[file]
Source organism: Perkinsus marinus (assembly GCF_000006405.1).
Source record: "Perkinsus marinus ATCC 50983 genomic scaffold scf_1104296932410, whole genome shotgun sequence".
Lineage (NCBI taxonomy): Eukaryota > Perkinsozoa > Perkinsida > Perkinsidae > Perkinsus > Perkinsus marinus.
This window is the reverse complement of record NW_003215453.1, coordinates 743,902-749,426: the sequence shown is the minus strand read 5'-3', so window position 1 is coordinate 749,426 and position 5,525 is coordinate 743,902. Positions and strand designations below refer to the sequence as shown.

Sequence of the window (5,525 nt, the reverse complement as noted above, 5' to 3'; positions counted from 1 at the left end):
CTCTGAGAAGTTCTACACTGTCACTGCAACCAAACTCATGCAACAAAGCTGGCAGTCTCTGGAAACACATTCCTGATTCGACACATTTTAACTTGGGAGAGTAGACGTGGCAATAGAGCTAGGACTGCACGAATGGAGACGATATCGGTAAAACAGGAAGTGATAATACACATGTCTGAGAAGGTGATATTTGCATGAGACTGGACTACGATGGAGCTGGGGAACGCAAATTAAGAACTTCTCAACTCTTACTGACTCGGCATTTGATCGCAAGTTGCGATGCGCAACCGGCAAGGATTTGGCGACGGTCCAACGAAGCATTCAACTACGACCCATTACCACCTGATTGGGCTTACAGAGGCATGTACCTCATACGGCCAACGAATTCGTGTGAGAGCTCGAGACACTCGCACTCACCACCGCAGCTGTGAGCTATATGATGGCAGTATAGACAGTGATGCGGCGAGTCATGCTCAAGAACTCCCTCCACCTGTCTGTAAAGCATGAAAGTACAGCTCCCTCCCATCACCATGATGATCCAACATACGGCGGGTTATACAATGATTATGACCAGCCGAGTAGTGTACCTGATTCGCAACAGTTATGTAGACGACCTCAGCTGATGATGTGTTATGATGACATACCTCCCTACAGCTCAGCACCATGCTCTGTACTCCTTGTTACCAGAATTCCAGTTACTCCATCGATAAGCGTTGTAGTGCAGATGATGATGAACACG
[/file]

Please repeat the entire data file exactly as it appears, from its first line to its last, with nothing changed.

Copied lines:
Source organism: Perkinsus marinus (assembly GCF_000006405.1).
Source record: "Perkinsus marinus ATCC 50983 genomic scaffold scf_1104296932410, whole genome shotgun sequence".
Lineage (NCBI taxonomy): Eukaryota > Perkinsozoa > Perkinsida > Perkinsidae > Perkinsus > Perkinsus marinus.
This window is the reverse complement of record NW_003215453.1, coordinates 743,902-749,426: the sequence shown is the minus strand read 5'-3', so window position 1 is coordinate 749,426 and position 5,525 is coordinate 743,902. Positions and strand designations below refer to the sequence as shown.

Sequence of the window (5,525 nt, the reverse complement as noted above, 5' to 3'; positions counted from 1 at the left end):
CTCTGAGAAGTTCTACACTGTCACTGCAACCAAACTCATGCAACAAAGCTGGCAGTCTCTGGAAACACATTCCTGATTCGACACATTTTAACTTGGGAGAGTAGACGTGGCAATAGAGCTAGGACTGCACGAATGGAGACGATATCGGTAAAACAGGAAGTGATAATACACATGTCTGAGAAGGTGATATTTGCATGAGACTGGACTACGATGGAGCTGGGGAACGCAAATTAAGAACTTCTCAACTCTTACTGACTCGGCATTTGATCGCAAGTTGCGATGCGCAACCGGCAAGGATTTGGCGACGGTCCAACGAAGCATTCAACTACGACCCATTACCACCTGATTGGGCTTACAGAGGCATGTACCTCATACGGCCAACGAATTCGTGTGAGAGCTCGAGACACTCGCACTCACCACCGCAGCTGTGAGCTATATGATGGCAGTATAGACAGTGATGCGGCGAGTCATGCTCAAGAACTCCCTCCACCTGTCTGTAAAGCATGAAAGTACAGCTCCCTCCCATCACCATGATGATCCAACATACGGCGGGTTATACAATGATTATGACCAGCCGAGTAGTGTACCTGATTCGCAACAGTTATGTAGACGACCTCAGCTGATGATGTGTTATGATGACATACCTCCCTACAGCTCAGCACCATGCTCTGTACTCCTTGTTACCAGAATTCCAGTTACTCCATCGATAAGCGTTGTAGTGCAGATGATGATGAACACG